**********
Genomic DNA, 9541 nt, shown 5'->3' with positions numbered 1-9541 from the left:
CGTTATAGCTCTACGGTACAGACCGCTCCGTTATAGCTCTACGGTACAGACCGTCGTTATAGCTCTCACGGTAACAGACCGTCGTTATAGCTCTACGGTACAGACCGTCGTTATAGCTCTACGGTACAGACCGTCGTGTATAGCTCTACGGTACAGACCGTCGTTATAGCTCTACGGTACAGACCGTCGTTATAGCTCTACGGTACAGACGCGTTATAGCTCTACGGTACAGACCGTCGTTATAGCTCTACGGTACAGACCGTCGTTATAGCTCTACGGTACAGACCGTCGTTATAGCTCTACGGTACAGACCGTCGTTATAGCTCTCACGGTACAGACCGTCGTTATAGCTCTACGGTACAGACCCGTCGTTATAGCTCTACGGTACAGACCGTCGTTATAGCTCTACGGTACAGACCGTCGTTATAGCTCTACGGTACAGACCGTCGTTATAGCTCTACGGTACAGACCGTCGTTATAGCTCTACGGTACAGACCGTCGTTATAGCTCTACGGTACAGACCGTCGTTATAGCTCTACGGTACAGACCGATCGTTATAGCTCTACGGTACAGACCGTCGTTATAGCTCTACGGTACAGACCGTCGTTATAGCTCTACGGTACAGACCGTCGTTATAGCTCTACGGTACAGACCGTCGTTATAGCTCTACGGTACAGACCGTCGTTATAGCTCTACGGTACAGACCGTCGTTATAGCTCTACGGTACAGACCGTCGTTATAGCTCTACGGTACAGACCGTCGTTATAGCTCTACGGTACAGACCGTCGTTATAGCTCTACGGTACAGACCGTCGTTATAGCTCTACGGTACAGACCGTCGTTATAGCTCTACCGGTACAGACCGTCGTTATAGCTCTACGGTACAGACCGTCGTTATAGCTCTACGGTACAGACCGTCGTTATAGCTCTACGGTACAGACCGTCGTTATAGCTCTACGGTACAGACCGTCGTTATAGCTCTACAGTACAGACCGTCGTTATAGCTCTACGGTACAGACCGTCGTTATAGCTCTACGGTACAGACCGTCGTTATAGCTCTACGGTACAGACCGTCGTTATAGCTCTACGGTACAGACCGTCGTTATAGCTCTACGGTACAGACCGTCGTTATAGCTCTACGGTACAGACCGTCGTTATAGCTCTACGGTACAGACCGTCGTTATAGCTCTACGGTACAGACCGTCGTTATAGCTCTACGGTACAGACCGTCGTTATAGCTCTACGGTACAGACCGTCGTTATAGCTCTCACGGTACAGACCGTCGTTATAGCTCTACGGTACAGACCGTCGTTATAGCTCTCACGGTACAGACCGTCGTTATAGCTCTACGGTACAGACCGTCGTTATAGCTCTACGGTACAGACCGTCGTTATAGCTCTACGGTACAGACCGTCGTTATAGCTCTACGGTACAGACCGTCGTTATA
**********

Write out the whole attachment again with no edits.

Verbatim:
Genomic DNA, 9541 nt, shown 5'->3' with positions numbered 1-9541 from the left:
CGTTATAGCTCTACGGTACAGACCGCTCCGTTATAGCTCTACGGTACAGACCGTCGTTATAGCTCTCACGGTAACAGACCGTCGTTATAGCTCTACGGTACAGACCGTCGTTATAGCTCTACGGTACAGACCGTCGTGTATAGCTCTACGGTACAGACCGTCGTTATAGCTCTACGGTACAGACCGTCGTTATAGCTCTACGGTACAGACGCGTTATAGCTCTACGGTACAGACCGTCGTTATAGCTCTACGGTACAGACCGTCGTTATAGCTCTACGGTACAGACCGTCGTTATAGCTCTACGGTACAGACCGTCGTTATAGCTCTCACGGTACAGACCGTCGTTATAGCTCTACGGTACAGACCCGTCGTTATAGCTCTACGGTACAGACCGTCGTTATAGCTCTACGGTACAGACCGTCGTTATAGCTCTACGGTACAGACCGTCGTTATAGCTCTACGGTACAGACCGTCGTTATAGCTCTACGGTACAGACCGTCGTTATAGCTCTACGGTACAGACCGTCGTTATAGCTCTACGGTACAGACCGATCGTTATAGCTCTACGGTACAGACCGTCGTTATAGCTCTACGGTACAGACCGTCGTTATAGCTCTACGGTACAGACCGTCGTTATAGCTCTACGGTACAGACCGTCGTTATAGCTCTACGGTACAGACCGTCGTTATAGCTCTACGGTACAGACCGTCGTTATAGCTCTACGGTACAGACCGTCGTTATAGCTCTACGGTACAGACCGTCGTTATAGCTCTACGGTACAGACCGTCGTTATAGCTCTACGGTACAGACCGTCGTTATAGCTCTACGGTACAGACCGTCGTTATAGCTCTACCGGTACAGACCGTCGTTATAGCTCTACGGTACAGACCGTCGTTATAGCTCTACGGTACAGACCGTCGTTATAGCTCTACGGTACAGACCGTCGTTATAGCTCTACGGTACAGACCGTCGTTATAGCTCTACAGTACAGACCGTCGTTATAGCTCTACGGTACAGACCGTCGTTATAGCTCTACGGTACAGACCGTCGTTATAGCTCTACGGTACAGACCGTCGTTATAGCTCTACGGTACAGACCGTCGTTATAGCTCTACGGTACAGACCGTCGTTATAGCTCTACGGTACAGACCGTCGTTATAGCTCTACGGTACAGACCGTCGTTATAGCTCTACGGTACAGACCGTCGTTATAGCTCTACGGTACAGACCGTCGTTATAGCTCTACGGTACAGACCGTCGTTATAGCTCTCACGGTACAGACCGTCGTTATAGCTCTACGGTACAGACCGTCGTTATAGCTCTCACGGTACAGACCGTCGTTATAGCTCTACGGTACAGACCGTCGTTATAGCTCTACGGTACAGACCGTCGTTATAGCTCTACGGTACAGACCGTCGTTATAGCTCTACGGTACAGACCGTCGTTATA